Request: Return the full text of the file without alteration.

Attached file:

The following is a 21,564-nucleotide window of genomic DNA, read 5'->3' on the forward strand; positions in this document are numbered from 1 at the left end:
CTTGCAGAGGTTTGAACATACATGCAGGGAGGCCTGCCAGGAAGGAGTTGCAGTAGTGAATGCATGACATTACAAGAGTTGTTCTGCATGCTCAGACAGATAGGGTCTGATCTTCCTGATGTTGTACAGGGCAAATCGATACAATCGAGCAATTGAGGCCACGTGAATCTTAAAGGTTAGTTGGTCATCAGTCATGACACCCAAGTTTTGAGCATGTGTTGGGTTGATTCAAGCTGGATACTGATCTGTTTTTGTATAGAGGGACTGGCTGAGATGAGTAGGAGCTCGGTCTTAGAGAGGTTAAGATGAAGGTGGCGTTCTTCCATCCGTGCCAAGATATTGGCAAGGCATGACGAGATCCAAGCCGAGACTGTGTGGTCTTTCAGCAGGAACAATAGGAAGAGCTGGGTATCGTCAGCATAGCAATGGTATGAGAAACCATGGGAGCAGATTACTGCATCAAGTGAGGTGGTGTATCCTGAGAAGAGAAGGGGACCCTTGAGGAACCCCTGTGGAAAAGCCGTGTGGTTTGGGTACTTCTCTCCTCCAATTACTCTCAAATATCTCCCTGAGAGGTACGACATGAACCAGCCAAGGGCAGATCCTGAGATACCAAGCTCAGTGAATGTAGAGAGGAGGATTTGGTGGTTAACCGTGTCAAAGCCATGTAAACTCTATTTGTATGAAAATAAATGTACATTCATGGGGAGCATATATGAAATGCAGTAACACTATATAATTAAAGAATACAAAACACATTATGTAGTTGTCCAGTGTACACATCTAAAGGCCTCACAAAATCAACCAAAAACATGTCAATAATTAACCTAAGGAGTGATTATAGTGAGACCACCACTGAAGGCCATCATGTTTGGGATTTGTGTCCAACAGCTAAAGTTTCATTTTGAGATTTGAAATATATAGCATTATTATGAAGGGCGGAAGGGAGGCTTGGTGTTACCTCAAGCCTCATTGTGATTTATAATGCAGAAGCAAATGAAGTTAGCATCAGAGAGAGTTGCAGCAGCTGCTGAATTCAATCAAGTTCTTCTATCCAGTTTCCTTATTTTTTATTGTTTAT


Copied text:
The following is a 21,564-nucleotide window of genomic DNA, read 5'->3' on the forward strand; positions in this document are numbered from 1 at the left end:
CTTGCAGAGGTTTGAACATACATGCAGGGAGGCCTGCCAGGAAGGAGTTGCAGTAGTGAATGCATGACATTACAAGAGTTGTTCTGCATGCTCAGACAGATAGGGTCTGATCTTCCTGATGTTGTACAGGGCAAATCGATACAATCGAGCAATTGAGGCCACGTGAATCTTAAAGGTTAGTTGGTCATCAGTCATGACACCCAAGTTTTGAGCATGTGTTGGGTTGATTCAAGCTGGATACTGATCTGTTTTTGTATAGAGGGACTGGCTGAGATGAGTAGGAGCTCGGTCTTAGAGAGGTTAAGATGAAGGTGGCGTTCTTCCATCCGTGCCAAGATATTGGCAAGGCATGACGAGATCCAAGCCGAGACTGTGTGGTCTTTCAGCAGGAACAATAGGAAGAGCTGGGTATCGTCAGCATAGCAATGGTATGAGAAACCATGGGAGCAGATTACTGCATCAAGTGAGGTGGTGTATCCTGAGAAGAGAAGGGGACCCTTGAGGAACCCCTGTGGAAAAGCCGTGTGGTTTGGGTACTTCTCTCCTCCAATTACTCTCAAATATCTCCCTGAGAGGTACGACATGAACCAGCCAAGGGCAGATCCTGAGATACCAAGCTCAGTGAATGTAGAGAGGAGGATTTGGTGGTTAACCGTGTCAAAGCCATGTAAACTCTATTTGTATGAAAATAAATGTACATTCATGGGGAGCATATATGAAATGCAGTAACACTATATAATTAAAGAATACAAAACACATTATGTAGTTGTCCAGTGTACACATCTAAAGGCCTCACAAAATCAACCAAAAACATGTCAATAATTAACCTAAGGAGTGATTATAGTGAGACCACCACTGAAGGCCATCATGTTTGGGATTTGTGTCCAACAGCTAAAGTTTCATTTTGAGATTTGAAATATATAGCATTATTATGAAGGGCGGAAGGGAGGCTTGGTGTTACCTCAAGCCTCATTGTGATTTATAATGCAGAAGCAAATGAAGTTAGCATCAGAGAGAGTTGCAGCAGCTGCTGAATTCAATCAAGTTCTTCTATCCAGTTTCCTTATTTTTTATTGTTTAT